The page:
Creative Commons images are CC BY-NC-SA 3.0

$ 9.95

added to your
shopping cart

quantity
In stock 62 in stock
9.95 1+ units
8.96 10+ units
7.96 100+ units

Description: With SD and MMC memory prices dropping, the time is right for mass storage and datalogging. This breakout board will allow you to breakout the SD/MMC socket to a standard .1" 10-pin header. Perfect for breadboarding and the likes. Board comes fully assembled and tested as shown.

Dimensions: 1.3" x 1.5"

Documents:

Recommended Products

Customer Comments

  • You must bring the voltage down from a 5V Arduino with a logic level converter. If you don’t have a logic level converter, you can use some resistors like this http://opengears.blogspot.com/2012/01/cheap-diy-sd-card-breakout-board-for.html. To use with Arduino, there is an SD card library that has already been written => http://arduino.cc/en/Reference/SD..

    Note: In relation to he SD Mode http://pinouts.ru/Memory/sdcard_pinout.shtml and the pins of this breakout:

    • CS/SS should be connected to CD/DAT3, which is labeled as D3
    • MISO should be connected to DAT0 which is labeled D0
    • MOSI should be connected to CMD which is labeled as CMD on the board

    Here’s an additional tutorial that might be of some use => http://arduino-info.wikispaces.com/SD-Cards

    • Not quite, CMD should be hooked to Mosi.

      http://elasticsheep.com/2010/01/reading-an-sd-card-with-an-atmega168/

      Here is the connections I used to get it working, used the CardInfo example sketch and an arduino due to test the system

      **************************************
      BREAKOUT  -     ARDUINO
      **************************************
      D3               -     chipSelect  (default pin 4 in sketch)
      CMD            -     MOSI
      CLK             -     SCK
      D0               -     MISO
      VDD            -      3.3v
      GND            -     GND
      
      • Nice catch. I think I misinterpreted the labels initially with D1 assuming that meant the Data Input (DI) with my original post. It has been corrected. =)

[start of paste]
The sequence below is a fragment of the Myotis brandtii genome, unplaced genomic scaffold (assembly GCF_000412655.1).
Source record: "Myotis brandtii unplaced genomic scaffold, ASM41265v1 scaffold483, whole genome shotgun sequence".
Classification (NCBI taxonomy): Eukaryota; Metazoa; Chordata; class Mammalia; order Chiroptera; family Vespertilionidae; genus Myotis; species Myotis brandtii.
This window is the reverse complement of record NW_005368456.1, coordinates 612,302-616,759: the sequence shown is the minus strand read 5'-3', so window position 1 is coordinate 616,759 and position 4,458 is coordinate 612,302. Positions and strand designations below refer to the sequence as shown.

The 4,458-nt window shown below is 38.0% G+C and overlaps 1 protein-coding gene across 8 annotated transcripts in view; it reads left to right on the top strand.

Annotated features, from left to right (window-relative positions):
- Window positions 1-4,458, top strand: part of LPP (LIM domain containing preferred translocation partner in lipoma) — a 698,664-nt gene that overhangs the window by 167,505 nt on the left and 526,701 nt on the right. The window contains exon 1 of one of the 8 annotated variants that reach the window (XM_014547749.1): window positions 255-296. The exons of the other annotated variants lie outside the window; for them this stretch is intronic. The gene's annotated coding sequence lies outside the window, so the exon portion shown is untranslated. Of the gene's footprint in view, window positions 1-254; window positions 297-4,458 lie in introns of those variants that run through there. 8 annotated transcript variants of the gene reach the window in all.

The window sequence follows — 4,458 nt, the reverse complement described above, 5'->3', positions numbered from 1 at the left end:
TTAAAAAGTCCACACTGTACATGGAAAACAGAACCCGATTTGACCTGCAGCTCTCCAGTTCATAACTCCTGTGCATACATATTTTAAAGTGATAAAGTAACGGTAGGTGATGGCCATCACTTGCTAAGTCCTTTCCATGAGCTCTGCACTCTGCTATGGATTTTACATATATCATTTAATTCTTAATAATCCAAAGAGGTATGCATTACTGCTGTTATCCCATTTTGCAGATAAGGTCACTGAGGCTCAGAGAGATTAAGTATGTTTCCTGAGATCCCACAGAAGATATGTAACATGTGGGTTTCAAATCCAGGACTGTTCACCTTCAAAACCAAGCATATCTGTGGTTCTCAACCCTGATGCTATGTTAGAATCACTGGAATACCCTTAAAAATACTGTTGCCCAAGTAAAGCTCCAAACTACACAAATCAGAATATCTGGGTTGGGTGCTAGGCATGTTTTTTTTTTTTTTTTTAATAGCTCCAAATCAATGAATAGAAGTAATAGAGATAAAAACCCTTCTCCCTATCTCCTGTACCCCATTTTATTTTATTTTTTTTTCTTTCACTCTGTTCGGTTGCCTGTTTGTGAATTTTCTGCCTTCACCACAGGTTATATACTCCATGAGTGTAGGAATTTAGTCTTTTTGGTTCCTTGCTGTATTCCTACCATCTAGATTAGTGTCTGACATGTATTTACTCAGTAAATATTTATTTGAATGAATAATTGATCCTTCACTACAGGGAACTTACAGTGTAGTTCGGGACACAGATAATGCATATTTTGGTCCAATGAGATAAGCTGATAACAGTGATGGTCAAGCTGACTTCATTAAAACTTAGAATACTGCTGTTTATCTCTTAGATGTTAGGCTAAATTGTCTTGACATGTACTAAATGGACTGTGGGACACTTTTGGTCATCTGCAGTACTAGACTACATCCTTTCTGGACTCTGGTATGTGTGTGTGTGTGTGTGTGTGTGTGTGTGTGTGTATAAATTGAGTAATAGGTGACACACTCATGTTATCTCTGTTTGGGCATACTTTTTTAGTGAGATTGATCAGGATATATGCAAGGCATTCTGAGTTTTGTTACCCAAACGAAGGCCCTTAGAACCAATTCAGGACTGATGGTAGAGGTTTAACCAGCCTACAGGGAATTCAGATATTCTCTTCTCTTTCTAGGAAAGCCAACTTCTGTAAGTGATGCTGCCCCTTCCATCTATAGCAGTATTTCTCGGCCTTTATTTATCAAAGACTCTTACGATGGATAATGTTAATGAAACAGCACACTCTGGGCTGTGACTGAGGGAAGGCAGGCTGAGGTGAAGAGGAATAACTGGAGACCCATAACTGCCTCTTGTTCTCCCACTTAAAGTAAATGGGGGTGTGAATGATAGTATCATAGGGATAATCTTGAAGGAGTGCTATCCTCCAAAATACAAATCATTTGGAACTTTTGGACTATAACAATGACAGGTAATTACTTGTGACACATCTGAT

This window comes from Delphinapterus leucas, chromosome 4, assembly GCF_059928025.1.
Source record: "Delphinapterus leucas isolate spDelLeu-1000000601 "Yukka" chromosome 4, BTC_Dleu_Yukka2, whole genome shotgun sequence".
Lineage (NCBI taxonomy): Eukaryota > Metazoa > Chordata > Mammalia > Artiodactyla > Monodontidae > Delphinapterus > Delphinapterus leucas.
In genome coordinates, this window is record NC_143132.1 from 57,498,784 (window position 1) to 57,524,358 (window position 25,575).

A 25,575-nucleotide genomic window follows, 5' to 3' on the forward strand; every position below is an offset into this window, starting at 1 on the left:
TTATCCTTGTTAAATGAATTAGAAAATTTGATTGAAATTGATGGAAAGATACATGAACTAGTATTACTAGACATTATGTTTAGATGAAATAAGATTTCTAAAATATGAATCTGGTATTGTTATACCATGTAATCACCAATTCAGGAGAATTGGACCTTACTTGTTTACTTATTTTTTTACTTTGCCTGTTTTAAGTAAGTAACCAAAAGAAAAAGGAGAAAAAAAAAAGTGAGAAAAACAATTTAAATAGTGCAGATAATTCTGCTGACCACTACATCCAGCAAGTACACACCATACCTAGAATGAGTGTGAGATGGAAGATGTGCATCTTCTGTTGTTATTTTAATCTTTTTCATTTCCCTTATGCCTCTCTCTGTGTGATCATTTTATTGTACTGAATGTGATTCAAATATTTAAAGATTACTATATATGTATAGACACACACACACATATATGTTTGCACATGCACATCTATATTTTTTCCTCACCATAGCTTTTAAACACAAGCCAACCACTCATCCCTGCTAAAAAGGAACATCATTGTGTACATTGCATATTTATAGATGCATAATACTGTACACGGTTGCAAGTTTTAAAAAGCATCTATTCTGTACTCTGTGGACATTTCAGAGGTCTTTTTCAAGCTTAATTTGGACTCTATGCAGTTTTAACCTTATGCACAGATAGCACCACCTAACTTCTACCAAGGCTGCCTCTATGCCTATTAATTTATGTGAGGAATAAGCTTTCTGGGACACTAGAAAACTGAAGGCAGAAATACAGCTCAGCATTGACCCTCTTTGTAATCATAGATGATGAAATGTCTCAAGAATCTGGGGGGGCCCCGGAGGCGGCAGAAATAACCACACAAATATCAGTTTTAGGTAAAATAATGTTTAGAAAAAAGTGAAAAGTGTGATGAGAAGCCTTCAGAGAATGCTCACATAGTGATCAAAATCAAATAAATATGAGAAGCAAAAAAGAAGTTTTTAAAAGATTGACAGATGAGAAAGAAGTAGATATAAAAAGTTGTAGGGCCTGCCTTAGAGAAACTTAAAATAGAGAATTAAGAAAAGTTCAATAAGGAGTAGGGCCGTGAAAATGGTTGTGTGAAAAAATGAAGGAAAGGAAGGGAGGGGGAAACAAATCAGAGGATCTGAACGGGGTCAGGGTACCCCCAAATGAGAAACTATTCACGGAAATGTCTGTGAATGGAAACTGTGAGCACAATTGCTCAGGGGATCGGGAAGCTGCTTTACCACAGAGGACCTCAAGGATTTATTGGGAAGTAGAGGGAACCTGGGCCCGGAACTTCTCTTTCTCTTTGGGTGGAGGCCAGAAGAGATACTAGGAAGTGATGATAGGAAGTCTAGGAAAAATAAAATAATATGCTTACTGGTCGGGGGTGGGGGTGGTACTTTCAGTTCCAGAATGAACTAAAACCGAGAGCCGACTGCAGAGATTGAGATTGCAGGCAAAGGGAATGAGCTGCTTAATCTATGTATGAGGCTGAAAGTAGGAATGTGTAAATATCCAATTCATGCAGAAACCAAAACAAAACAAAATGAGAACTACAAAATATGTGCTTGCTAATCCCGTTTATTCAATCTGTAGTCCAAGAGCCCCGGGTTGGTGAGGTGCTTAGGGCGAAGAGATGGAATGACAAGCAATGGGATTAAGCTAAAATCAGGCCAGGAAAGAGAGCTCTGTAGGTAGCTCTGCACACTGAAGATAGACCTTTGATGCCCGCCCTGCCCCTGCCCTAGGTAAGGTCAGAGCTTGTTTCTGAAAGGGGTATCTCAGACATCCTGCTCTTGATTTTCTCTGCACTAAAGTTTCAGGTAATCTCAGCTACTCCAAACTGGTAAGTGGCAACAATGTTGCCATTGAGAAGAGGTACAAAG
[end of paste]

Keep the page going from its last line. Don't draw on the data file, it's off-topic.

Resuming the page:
• It is late and I am very tired. If this is obvious I’m not getting it. For the life of me I can’t decipher the pin out to sd card / spi on the breakout. From the upper left (card goes in in the right) they are labeled

    D2 D3 CMD CD CLK VCC GND D0 D1 WP

    I want to hook this up to a spi bus device (mbed) and I get the VCC, GND, CLK but which ones are:

    SPI mosi SPI miso CS

  • We are also struggling finding the CS, like DaddyOh has reported :/

    Please help

  • Mounting holes are always good.

  • I would like a sanity check on my circuit as I have not gotten this sd card reader to work. I have wired it as such http://imgur.com/f7ryror using pull down resistors to bring I/O and power down to 3.3V and am using the following code with the pin changed to pin 10 http://arduino.cc/en/Tutorial/CardInfo , yet I still get SD library initialization failed. Anyone have any suggestions?

  • Do I need to add anything to this or can I wire it directly to my microprocessor board? I know normally there are some pull up/down resistors.

    • Yeah you may need some resistors on the SPI lines actually. I would recommend “SD Card Projects Using the PIC Microcontroller” by Dogan Ibrahim. He walks you through a variety of different projects, near the end he has a data logging project. Even if you’re not using a PIC, it may still be worth a look so that you know what to be cognizant of with your circuit.

      • Does it make a difference if I’m using an STM32F4 to drive it? I won’t bit bang, I’ll be using the SDIO hardware feature of the chip? I have internal resistors, they’re not strong enough?

        I’ve been working with SD cards for a long time now using this chip. But they’ve always been on the same board.

        • I’m not sure about the STM32F4, as long as it has some type of SPI module, you should be fine.

          But internal resistors will not be strong enough, here’s a promising webpage I found about SD cards and PIC projects. Even if you’re using a diff mcu (microcontroller) the main takeaways are the same (1) use a library to comm with the SD card and (2) have some resistors on the lines from your mcu to the SD card. This is the link: http://www.studentcompanion.co.za/post/2013/09/29/Interfacing-SD-Card-With-PIC-Microcontroller-MikroC

          • I’ll try it and report back. That link seemed to say they needed the resistors because their IO logic pins were ~4v. Stm32 is 3.3v :)

            • STM32F4 needed the resistors, but it works great! I’m driving it with a Cerb40 II board from GHI.

    • It’s just the bare socket. All the interface stuff is your problem.

Customer Reviews

No reviews yet.

Related Tutorials

New!

MicroSD Shield and SD Breakout Hookup Guide

March 25, 2015

Adding external storage in the form of an SD or microSD card can be a great addition to any project. Learn how in this hookup guide for the microSD shield and SD breakout boards.